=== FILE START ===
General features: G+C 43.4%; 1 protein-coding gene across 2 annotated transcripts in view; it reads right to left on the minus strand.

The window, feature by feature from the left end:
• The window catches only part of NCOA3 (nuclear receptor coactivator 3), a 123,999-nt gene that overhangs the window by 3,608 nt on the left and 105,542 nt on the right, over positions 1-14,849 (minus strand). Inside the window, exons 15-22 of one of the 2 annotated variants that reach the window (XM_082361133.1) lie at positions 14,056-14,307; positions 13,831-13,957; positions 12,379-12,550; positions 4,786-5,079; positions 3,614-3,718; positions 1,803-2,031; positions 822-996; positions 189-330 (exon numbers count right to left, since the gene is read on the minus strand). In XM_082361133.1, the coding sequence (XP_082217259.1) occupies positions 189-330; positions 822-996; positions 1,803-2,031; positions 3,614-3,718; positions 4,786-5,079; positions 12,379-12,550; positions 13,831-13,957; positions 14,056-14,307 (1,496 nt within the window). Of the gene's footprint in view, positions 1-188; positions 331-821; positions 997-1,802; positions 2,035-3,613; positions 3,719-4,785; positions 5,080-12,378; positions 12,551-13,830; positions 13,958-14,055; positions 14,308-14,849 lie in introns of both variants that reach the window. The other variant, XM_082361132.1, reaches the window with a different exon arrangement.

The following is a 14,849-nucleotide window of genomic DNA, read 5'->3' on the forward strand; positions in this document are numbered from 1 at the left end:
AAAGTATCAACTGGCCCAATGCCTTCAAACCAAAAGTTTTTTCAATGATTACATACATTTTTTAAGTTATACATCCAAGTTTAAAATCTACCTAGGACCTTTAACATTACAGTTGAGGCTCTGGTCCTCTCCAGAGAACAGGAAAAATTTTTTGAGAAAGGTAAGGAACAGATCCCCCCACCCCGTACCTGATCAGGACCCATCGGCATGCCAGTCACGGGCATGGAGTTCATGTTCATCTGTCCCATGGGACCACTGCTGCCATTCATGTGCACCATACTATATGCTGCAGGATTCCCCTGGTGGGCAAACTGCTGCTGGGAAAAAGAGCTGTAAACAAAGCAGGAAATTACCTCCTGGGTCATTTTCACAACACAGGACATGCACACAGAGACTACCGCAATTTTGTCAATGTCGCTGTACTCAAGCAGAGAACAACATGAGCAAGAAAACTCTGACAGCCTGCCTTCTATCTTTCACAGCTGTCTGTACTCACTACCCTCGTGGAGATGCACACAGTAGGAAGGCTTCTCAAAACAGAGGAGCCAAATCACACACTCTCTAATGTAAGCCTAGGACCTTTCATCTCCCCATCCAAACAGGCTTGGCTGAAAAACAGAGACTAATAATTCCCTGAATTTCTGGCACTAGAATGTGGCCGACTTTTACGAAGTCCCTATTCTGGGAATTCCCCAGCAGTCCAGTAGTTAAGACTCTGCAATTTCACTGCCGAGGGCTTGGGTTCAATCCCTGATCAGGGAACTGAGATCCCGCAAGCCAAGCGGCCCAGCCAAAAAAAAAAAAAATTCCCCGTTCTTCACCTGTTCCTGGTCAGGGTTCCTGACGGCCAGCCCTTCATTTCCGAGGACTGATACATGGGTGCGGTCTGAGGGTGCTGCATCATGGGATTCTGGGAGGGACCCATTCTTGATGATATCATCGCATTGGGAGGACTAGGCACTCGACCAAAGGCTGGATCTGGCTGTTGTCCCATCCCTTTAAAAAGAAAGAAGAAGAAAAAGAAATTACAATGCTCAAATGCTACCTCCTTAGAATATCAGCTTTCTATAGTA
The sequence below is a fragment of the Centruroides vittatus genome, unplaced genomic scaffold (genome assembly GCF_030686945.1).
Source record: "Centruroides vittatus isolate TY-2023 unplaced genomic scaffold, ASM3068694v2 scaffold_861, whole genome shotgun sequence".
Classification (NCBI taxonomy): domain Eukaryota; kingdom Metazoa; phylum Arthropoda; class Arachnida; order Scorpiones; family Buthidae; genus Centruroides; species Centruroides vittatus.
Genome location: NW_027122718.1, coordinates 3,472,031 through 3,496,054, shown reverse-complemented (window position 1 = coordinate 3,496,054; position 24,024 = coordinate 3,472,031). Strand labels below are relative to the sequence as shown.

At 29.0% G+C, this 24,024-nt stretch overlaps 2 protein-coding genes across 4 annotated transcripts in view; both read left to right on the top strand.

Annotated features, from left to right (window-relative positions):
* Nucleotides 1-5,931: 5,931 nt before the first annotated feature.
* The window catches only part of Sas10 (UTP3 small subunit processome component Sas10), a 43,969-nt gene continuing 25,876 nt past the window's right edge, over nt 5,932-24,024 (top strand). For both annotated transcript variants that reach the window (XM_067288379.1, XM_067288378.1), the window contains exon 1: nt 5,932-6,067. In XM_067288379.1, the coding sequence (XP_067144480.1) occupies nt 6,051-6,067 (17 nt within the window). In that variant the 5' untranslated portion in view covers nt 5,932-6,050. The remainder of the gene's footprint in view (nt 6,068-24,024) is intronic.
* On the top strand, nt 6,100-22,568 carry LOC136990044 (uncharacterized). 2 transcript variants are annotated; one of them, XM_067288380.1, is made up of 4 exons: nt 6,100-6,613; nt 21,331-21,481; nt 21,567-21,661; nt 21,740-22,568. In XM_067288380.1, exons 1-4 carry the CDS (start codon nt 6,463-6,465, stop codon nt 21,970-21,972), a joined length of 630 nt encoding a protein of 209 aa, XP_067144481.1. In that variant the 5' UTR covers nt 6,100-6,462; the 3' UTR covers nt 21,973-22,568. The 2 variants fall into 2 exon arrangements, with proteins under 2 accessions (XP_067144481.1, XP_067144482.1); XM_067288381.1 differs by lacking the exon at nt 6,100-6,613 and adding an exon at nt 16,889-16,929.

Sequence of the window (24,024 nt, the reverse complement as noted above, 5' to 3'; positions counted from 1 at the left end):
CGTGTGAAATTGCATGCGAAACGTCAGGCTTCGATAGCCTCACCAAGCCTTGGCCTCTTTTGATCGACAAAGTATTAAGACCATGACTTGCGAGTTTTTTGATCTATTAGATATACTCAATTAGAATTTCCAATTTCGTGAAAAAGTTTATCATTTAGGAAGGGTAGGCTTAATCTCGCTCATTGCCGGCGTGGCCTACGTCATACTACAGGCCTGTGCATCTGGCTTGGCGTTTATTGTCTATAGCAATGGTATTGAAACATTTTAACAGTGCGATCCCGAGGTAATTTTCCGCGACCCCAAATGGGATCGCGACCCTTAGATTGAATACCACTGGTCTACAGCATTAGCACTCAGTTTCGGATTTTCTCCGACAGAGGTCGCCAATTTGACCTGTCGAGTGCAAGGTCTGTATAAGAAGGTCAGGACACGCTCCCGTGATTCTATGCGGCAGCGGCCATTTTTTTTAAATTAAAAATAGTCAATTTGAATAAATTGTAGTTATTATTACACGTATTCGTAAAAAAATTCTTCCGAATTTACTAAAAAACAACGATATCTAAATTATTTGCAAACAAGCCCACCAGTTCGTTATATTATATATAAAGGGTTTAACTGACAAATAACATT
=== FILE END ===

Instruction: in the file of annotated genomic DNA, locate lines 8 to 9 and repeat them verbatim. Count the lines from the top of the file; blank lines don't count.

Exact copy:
Classification (NCBI taxonomy): domain Eukaryota; kingdom Metazoa; phylum Arthropoda; class Arachnida; order Scorpiones; family Buthidae; genus Centruroides; species Centruroides vittatus.
Genome location: NW_027122718.1, coordinates 3,472,031 through 3,496,054, shown reverse-complemented (window position 1 = coordinate 3,496,054; position 24,024 = coordinate 3,472,031). Strand labels below are relative to the sequence as shown.